A Turkish court on April 26 opened the trial of dozens of members of the pro-Kurdish Democratic People Party (HDP), including its former co-chairs Selahattin Demirtaş and Figen Yüksekdağ, over protests which broke out during an ISIS assault on the Syrian Kurdish town of Kobane in 2014.
Thirty-seven people died in the protests, which were triggered by accusations that Turkey's army stood by as the jihadists besieged Kobane, a border town in plain view of Turkey.
The HDP says this week's case is another step by authorities to damage the party after a top prosecutor filed a case for the party's closure last month over alleged links to the Kurdistan Workers' Party (PKK). The HDP denies such links.
The 108 defendants are charged with 37 counts of homicide and disrupting the unity and territorial integrity of the state. While Ankara accuses the HDP of inciting violence, the HDP says that it was doing everything it can to prevent bloodshed via being in contact with government officials.
"We will invalidate this conspiracy case, enlarge the fight for democracy, spoil the political power's calculations and will certainly save this country from this authoritarian attack altogether," HDP co-chair Mithat Sancar said, speaking outside the courthouse in Ankara's Sincan prison complex.
Police tried to prevent journalists from taking pictures in front of the courthouse by placing themselves between HDP members and reporters and putting up their shields.
Sincan'da Kobane davasındayız. Basın görüntü almasın diye polis çok çaba harcıyor. pic.twitter.com/ipDmTF0R9C— Veli Saçılık (@velisacilik) April 26, 2021
While police spent extensive efforts to prevent HDP members from speaking to journalists, a pro-government group was allowed to open banners and chant slogans against the pro-Kurdish party.
The trial began in a tense environment since all of the lawyers of the politicians left the courtroom in protest of the chief judge, who ordered a number of lawyers to remain outside, citing pandemic and security measures.
HDP members told the court that a trial without the right to defense can't be carried out, adding that they won't answer any of the questions in the absence of all of their lawyers.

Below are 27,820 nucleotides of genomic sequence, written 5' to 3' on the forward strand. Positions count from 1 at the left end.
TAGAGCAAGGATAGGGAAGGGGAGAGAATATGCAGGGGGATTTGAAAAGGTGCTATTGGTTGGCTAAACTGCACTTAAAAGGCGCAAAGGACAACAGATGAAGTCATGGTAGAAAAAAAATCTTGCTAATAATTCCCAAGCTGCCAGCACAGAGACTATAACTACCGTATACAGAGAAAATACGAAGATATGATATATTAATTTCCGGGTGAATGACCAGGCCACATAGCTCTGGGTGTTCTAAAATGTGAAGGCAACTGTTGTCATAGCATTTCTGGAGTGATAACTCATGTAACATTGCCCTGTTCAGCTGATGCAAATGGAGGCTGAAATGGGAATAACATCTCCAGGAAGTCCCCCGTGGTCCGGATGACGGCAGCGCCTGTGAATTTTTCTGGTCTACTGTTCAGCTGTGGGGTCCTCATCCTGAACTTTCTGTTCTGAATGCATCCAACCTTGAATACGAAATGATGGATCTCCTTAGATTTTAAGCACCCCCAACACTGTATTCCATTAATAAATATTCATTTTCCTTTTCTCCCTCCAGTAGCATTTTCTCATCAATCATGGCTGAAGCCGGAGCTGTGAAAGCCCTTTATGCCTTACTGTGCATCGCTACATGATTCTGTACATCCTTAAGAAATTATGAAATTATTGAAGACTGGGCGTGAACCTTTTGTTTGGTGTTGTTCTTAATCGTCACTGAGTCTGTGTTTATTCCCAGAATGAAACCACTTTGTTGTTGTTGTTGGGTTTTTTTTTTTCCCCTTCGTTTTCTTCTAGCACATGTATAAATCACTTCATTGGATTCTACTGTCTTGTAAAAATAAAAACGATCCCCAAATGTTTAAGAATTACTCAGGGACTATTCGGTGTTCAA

"We are here to speak and not remain silent. The number of lawyers was conveyed, so it was known that the courtroom would be crowded. If you really want the trial to go on, you can give a break, solve this issue and then continue," Demirtaş said, connecting to the hearing via the video-conferencing system SEGBİS.
#Demirtaş ve arkadaşlarımız bugün yargılanmak için değil faşizmi ve karanlığı yargılamak için duruşma salonundalar. Bu yalan rejiminin hakikat karşısında diz çökeceği günler yakındır. #HDPyargılıyor pic.twitter.com/VteUp33v71— HDP (@HDPgenelmerkezi) April 26, 2021
The lawyers were then allowed to enter the courtroom.
At one point, Demirtaş was seen showing to the SEBGİS camera a paper reading "Where is 128 billion dollars?" referring to the missing reserves of $128 billion from Turkey's Central Bank.
The political opposition has been recently pressing the government to account for $128 billion in sales in 2019 and 2020, which were made by state banks and backed by Central Bank swaps, sharply depleting its FX reserves.
The HDP has come under increasing pressure from President Recep Tayyip Erdoğan's ruling Justice and Development Party (AKP) and its far-right Nationalist Movement Party (MHP) allies in recent years.
Those steps culminated in March when a top prosecutor filed a case with the Constitutional Court for the closure of the HDP over alleged links to the PKK. The indictment was sent back on procedural grounds but can be re-submitted. The HDP denies the charges.
In December, the European Court of Human Rights called for Demirtaş's release, saying he had been held for more than four years in prison to limit pluralism and debate. It said the evidence did not back up the terrorism charges directed at him, but Erdoğan ruled out his release and called Demirtaş a "terrorist."